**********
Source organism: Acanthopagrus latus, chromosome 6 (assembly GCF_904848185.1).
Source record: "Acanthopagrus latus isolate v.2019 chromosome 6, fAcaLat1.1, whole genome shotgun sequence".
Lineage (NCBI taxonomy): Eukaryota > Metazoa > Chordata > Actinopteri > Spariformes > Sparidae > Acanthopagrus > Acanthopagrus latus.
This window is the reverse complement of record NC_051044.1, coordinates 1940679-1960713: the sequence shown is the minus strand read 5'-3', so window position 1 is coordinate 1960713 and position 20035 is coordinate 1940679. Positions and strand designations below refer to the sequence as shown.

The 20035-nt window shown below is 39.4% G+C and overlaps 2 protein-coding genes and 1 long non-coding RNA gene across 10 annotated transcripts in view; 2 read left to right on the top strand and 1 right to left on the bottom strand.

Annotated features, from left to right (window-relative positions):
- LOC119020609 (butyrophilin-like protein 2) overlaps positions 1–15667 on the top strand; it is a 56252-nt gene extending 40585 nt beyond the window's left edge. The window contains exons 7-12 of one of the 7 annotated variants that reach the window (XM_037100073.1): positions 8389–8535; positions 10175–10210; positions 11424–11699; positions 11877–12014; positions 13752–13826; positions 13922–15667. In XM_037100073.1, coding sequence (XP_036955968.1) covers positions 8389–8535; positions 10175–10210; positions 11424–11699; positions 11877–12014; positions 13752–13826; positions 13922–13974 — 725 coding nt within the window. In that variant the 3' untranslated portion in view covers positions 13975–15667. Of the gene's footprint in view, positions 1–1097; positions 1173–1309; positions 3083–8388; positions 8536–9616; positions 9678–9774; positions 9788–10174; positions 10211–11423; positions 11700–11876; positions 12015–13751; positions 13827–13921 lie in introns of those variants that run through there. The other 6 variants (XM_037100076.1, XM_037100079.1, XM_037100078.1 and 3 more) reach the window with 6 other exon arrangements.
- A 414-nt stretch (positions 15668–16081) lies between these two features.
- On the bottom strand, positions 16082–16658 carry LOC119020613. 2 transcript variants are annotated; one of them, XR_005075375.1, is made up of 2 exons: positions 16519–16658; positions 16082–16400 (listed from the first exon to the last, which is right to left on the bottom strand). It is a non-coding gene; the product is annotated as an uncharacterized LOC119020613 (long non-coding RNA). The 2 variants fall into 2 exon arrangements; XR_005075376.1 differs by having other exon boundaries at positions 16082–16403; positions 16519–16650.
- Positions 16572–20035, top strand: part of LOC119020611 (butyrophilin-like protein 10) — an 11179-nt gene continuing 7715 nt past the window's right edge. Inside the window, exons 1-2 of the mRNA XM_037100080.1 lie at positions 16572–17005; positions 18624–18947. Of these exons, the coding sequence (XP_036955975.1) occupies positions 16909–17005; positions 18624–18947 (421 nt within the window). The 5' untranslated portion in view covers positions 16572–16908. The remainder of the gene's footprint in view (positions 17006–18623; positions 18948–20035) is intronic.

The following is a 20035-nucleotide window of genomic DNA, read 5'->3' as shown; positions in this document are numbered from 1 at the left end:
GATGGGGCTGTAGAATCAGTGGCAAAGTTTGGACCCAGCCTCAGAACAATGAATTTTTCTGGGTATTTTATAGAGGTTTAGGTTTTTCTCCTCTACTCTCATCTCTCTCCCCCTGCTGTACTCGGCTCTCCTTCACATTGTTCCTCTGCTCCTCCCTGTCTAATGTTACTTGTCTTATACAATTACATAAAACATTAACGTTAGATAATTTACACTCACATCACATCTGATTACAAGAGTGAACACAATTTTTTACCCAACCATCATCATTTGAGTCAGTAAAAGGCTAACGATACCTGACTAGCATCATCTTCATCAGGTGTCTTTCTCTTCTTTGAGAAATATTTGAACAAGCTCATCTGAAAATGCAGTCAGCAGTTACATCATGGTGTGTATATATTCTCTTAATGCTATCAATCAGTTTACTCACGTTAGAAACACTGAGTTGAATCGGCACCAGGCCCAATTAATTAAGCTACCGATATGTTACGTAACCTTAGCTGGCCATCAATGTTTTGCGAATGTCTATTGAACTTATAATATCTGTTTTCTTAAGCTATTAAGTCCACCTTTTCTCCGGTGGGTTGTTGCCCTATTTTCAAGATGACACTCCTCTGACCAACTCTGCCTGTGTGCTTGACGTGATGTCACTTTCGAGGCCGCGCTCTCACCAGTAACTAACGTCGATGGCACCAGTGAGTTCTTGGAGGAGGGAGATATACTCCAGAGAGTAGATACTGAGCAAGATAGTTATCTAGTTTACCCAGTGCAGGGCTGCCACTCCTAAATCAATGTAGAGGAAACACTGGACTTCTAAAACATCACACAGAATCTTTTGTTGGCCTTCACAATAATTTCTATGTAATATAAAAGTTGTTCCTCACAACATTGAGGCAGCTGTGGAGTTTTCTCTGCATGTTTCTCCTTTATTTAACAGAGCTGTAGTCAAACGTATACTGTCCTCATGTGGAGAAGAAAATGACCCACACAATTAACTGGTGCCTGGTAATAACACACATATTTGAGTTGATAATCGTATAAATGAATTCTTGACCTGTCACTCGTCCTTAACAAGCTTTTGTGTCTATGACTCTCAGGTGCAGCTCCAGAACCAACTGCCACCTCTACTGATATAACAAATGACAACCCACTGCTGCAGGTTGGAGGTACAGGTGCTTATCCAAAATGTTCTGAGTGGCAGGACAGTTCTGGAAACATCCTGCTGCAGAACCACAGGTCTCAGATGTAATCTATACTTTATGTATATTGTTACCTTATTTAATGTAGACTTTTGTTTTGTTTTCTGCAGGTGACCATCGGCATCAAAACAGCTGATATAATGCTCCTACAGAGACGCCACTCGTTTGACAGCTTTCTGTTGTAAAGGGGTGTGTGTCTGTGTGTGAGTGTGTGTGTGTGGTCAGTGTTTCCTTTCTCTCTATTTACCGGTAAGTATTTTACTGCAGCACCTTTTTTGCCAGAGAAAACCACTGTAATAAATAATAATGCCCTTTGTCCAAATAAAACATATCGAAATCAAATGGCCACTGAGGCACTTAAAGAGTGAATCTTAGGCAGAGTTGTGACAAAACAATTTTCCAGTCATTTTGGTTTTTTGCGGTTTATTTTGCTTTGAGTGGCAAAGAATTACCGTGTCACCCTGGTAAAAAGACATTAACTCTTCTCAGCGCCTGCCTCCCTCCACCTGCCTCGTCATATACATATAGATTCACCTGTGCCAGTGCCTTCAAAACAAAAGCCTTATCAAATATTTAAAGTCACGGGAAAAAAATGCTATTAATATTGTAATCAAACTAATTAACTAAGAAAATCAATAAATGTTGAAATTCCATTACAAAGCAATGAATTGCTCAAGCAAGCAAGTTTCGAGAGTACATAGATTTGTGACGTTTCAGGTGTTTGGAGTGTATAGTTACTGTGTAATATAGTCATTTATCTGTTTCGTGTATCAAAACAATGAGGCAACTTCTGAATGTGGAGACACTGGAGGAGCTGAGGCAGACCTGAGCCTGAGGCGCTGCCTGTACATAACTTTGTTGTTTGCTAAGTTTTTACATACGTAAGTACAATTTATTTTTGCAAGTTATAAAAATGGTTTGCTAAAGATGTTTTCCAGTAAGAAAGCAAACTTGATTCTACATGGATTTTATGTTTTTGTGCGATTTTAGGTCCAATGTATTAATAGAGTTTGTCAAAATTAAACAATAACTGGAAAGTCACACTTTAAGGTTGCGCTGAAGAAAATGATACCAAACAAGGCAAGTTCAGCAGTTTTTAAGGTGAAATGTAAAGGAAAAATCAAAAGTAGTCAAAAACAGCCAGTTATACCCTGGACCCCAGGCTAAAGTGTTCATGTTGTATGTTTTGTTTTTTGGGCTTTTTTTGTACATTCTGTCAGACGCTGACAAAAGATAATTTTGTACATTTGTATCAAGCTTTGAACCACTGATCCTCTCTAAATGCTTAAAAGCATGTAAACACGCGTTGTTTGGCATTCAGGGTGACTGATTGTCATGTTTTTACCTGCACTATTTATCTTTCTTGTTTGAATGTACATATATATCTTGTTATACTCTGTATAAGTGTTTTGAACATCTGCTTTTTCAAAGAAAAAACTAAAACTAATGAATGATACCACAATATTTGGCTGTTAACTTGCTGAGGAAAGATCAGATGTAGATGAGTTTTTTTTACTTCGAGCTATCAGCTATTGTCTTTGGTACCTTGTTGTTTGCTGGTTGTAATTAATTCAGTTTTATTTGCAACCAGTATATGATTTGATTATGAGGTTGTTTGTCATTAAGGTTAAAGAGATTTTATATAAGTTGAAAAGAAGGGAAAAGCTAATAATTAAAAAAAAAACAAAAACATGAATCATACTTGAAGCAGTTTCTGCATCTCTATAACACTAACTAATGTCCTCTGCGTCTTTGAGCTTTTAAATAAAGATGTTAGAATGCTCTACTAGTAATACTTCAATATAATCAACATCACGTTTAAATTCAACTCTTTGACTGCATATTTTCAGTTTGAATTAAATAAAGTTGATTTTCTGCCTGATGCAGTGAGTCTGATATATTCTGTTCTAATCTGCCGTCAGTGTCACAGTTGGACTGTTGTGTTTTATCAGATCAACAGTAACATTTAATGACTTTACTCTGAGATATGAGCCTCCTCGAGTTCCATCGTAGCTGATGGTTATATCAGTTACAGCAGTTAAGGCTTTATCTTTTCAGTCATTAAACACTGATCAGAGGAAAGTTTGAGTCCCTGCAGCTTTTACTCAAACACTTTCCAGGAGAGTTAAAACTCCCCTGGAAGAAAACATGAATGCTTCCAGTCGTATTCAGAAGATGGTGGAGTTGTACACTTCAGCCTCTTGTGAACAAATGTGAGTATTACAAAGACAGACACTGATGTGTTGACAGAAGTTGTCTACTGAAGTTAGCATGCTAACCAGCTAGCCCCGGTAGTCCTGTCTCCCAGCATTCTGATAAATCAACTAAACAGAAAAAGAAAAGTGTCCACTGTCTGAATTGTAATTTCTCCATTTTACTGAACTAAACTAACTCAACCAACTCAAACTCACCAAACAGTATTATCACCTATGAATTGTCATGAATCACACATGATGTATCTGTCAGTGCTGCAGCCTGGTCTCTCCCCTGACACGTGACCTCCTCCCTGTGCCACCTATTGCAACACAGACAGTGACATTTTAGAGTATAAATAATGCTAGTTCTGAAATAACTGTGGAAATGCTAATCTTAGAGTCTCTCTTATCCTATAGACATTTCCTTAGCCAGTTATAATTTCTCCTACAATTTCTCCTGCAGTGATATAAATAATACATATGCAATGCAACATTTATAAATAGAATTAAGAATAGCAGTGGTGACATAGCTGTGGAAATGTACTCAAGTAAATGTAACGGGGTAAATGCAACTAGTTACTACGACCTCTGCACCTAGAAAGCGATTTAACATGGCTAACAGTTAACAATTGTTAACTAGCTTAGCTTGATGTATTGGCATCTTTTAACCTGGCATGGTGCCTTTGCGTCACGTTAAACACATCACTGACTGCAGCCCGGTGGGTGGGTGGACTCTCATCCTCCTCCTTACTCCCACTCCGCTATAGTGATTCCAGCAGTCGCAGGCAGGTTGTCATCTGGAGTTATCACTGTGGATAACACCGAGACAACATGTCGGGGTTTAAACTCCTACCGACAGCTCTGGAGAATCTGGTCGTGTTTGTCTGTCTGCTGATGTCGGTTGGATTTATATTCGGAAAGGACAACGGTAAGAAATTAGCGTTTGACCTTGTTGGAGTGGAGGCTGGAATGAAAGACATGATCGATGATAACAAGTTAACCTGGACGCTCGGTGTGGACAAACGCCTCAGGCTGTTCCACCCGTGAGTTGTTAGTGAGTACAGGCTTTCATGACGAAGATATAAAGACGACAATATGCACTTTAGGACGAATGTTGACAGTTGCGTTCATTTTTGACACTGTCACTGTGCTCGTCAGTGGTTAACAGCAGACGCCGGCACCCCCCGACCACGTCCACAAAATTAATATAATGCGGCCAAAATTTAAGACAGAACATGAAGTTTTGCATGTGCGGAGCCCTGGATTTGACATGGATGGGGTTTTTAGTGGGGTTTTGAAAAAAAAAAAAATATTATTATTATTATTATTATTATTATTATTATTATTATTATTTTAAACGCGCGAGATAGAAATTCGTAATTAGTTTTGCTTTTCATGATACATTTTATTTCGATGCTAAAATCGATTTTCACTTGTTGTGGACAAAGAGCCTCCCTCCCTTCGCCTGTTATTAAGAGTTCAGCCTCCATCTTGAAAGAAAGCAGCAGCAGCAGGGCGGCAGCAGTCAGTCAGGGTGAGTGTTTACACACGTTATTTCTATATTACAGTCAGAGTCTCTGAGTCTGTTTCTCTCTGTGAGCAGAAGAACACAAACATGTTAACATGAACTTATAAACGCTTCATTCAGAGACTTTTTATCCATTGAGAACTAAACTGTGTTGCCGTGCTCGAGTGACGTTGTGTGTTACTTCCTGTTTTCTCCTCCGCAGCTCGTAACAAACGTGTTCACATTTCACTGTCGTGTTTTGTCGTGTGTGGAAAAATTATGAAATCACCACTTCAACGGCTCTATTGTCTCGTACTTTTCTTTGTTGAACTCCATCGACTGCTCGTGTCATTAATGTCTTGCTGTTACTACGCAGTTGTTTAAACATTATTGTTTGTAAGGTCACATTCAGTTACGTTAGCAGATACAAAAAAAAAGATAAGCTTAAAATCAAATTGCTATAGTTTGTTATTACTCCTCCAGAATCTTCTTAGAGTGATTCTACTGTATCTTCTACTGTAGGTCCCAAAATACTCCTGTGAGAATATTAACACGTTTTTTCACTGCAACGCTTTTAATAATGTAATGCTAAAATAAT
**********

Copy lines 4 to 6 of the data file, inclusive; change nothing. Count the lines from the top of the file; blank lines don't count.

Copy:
This window is the reverse complement of record NC_051044.1, coordinates 1940679-1960713: the sequence shown is the minus strand read 5'-3', so window position 1 is coordinate 1960713 and position 20035 is coordinate 1940679. Positions and strand designations below refer to the sequence as shown.

The 20035-nt window shown below is 39.4% G+C and overlaps 2 protein-coding genes and 1 long non-coding RNA gene across 10 annotated transcripts in view; 2 read left to right on the top strand and 1 right to left on the bottom strand.

Annotated features, from left to right (window-relative positions):